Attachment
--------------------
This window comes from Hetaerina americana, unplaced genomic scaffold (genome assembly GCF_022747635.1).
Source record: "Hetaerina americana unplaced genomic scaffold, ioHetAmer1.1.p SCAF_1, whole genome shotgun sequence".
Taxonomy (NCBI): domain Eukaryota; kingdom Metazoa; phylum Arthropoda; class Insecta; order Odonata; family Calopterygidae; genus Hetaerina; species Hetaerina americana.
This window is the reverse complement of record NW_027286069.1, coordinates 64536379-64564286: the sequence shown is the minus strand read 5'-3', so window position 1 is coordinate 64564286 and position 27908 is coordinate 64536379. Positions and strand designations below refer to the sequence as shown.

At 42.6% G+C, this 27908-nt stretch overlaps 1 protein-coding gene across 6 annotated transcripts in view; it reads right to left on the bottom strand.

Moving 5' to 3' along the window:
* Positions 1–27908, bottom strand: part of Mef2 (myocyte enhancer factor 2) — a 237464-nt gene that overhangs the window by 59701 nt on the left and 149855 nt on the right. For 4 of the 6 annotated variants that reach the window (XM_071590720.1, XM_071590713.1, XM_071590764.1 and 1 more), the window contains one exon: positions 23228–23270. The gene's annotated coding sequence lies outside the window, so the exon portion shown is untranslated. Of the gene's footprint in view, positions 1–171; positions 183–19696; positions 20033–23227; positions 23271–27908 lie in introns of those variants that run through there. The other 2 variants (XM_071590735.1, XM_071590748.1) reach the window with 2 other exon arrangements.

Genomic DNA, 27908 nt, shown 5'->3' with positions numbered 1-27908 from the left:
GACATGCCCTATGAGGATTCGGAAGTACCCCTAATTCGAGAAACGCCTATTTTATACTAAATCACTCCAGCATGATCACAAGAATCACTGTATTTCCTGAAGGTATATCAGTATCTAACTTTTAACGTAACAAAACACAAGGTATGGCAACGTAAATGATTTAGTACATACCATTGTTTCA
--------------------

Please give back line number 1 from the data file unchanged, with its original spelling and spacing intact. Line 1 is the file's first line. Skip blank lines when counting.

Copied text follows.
This window comes from Hetaerina americana, unplaced genomic scaffold (genome assembly GCF_022747635.1).